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Music in award-winning short ‘Bird’s Eye’ encapsulates film’s message of community and joy


Last week, the Fort Myers Beach International Film Festival wrapped with a Sunday evening awards ceremony at Fish-Tale Restaurant. Skyra Studios’ short film Bird’s Eye was recognized as Best Florida Made Film. It’s the film’s third win in four Florida film festivals. It also won Best Florida Film at Tally Shorts and Best Short Narrative at the Bonita Springs International Film Festival.

Bird’s Eye tells the story of a musical composer and instructor who is forced into teaching a class of at-risk students at St. Matthew’s Academy after losing her sight due to a catastrophic retinal hemorrhage. As she takes refuge forlornly behind her piano, one of her students begins performing a rap piece he’s written as an assignment. Haltingly, Dr. McAllister’s fingers involuntarily glide over the keys, adding melody to the student’s lyrics, creating an unexpected marriage of her own classical training with the spirit of hip hop.

The film operates synergistically on multiple planes.

The acting is exceptional. Each of the film’s main characters traverses a well-defined character arc that encompasses emotional depth and growth. And thematically, the picture is a full-throated ode to the human spirit and the upper reaches of creativity that can be unleashed when self-absorbed egocentricity blindly pursuing perfection is replaced by the spirit of collaboration exerted by a group of diverse and damaged individuals striving to achieve a higher purpose. [Read here for more on these aspects of the film.]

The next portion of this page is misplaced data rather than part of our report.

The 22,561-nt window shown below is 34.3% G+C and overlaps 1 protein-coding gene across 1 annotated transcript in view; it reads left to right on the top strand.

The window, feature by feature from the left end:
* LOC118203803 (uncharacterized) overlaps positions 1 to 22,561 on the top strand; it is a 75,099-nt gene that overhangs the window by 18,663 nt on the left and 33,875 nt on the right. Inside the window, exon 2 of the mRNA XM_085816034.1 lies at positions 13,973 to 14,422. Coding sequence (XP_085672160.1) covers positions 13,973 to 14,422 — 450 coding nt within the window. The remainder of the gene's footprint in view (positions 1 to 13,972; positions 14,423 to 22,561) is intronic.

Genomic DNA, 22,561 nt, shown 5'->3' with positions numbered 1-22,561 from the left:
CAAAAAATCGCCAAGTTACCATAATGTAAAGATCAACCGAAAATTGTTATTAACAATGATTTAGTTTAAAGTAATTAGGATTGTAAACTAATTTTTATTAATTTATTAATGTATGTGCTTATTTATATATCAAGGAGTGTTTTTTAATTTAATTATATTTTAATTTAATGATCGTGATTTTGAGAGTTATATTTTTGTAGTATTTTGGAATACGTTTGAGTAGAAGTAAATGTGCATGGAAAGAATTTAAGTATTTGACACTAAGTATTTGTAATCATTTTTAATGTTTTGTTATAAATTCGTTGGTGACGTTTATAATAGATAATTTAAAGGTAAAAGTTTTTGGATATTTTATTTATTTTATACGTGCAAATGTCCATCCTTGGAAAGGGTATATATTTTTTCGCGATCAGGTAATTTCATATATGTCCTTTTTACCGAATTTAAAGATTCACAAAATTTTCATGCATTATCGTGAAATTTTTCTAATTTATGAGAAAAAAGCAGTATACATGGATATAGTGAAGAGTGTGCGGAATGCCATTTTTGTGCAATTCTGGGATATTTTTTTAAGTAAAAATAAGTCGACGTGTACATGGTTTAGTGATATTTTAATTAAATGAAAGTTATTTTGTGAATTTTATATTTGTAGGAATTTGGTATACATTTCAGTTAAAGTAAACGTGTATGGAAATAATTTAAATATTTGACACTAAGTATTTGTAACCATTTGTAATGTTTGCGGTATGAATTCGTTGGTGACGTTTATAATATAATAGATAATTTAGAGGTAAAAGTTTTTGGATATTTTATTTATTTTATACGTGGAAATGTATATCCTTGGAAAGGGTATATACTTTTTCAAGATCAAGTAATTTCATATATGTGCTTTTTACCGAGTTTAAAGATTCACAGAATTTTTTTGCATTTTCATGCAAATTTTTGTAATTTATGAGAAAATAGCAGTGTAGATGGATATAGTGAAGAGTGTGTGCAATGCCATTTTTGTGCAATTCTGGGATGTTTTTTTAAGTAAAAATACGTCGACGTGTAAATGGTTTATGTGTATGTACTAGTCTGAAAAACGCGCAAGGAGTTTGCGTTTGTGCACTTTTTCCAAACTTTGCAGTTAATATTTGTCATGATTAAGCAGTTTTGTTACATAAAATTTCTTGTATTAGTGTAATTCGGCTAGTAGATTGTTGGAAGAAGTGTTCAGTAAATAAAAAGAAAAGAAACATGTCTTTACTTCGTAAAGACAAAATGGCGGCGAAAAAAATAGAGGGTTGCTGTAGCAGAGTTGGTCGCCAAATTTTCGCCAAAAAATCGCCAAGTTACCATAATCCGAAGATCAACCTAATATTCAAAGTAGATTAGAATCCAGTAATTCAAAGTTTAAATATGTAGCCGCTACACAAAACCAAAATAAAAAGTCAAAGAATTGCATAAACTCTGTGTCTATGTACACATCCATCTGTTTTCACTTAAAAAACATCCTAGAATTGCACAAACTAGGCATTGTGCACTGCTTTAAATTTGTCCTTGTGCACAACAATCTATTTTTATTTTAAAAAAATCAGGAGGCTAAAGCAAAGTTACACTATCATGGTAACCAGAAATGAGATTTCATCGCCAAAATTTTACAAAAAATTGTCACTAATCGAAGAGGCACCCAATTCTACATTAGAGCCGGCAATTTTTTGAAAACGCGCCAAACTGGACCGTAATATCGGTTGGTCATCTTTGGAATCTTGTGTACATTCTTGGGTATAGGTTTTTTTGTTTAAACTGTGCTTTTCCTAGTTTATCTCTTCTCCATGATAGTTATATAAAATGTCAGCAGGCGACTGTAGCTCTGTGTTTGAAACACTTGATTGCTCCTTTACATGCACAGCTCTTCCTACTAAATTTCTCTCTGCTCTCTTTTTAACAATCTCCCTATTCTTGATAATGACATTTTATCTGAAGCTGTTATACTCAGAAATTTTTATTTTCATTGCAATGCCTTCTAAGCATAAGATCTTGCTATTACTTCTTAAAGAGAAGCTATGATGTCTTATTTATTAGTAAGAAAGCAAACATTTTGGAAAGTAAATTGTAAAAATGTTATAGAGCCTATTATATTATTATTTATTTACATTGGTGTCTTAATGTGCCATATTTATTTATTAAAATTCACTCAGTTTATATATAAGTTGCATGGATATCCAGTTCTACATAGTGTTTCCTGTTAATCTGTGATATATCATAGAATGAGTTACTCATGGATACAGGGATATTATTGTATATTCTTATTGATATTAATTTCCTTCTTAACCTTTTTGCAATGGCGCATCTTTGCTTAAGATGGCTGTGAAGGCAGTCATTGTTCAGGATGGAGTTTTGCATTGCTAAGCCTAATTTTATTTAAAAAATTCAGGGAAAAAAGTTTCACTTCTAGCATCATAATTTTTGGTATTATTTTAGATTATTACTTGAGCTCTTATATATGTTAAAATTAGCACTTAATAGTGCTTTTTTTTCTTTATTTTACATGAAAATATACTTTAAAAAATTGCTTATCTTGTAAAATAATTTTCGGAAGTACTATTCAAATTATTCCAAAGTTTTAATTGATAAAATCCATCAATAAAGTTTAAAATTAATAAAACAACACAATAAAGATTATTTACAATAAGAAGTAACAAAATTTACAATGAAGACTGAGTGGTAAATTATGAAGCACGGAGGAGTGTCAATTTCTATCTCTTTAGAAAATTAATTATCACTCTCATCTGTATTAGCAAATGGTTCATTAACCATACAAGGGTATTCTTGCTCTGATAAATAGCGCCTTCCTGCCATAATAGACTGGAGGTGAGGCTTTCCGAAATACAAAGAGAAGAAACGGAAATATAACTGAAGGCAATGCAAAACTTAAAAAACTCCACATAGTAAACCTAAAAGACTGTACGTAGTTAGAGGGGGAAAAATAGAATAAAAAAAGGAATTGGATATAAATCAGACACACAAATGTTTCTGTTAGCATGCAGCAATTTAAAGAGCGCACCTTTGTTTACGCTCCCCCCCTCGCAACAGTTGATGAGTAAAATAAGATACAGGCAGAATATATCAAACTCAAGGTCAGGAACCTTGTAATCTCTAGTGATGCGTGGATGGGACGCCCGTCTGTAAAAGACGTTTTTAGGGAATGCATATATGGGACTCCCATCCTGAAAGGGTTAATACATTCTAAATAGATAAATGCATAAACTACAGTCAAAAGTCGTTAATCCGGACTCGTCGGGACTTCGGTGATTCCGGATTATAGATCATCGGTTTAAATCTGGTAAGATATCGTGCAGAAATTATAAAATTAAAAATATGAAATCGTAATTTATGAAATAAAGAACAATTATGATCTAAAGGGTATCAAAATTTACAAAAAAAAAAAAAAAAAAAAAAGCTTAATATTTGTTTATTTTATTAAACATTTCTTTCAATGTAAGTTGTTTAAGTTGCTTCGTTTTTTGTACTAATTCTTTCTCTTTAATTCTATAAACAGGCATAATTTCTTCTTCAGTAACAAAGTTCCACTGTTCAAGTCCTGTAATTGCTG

But it’s the music that best summarizes and embodies what’s taking place within the story.

“Both rigid professor and mistrusting students find each other’s humanity through relationship, compassion and community; this can’t help but be reflected in their music, and that was our goal,” says Beute, who started out as a vocal performance major in college.

Beute and Poiley collaborated to create an original song to express the collision of the musical and cultural worlds of McAllister and her students.

Dr. McAllister is an ivy-league classical musician–her students rap in cyphers to hip-hop. Each draws identity from the music indigenous to their respective culture – each is equally passionate and talented,” Beute explains. “It took McAllister’s life-altering hemorrhage to open her eyes to the deeper beauty of all musical story – both hers and her students’. The journey for McAllister to embrace this new view is the core of the story.”

Poiley, a gifted writer and lyricist, contributed the rap lyrics. Beute wrote the a cappella music. “Then we layered that musical blend on top of a classical piece that supports and blends the styles and voices. It’s somewhere between Ancient Rome and Kodak Black.”

Or akin to superimposing Drake or Usher over Handel’s Hallelujah Chorus or a Gregorian Chant with a healthy dose of vocal percussion or beatboxing thrown in for good measure.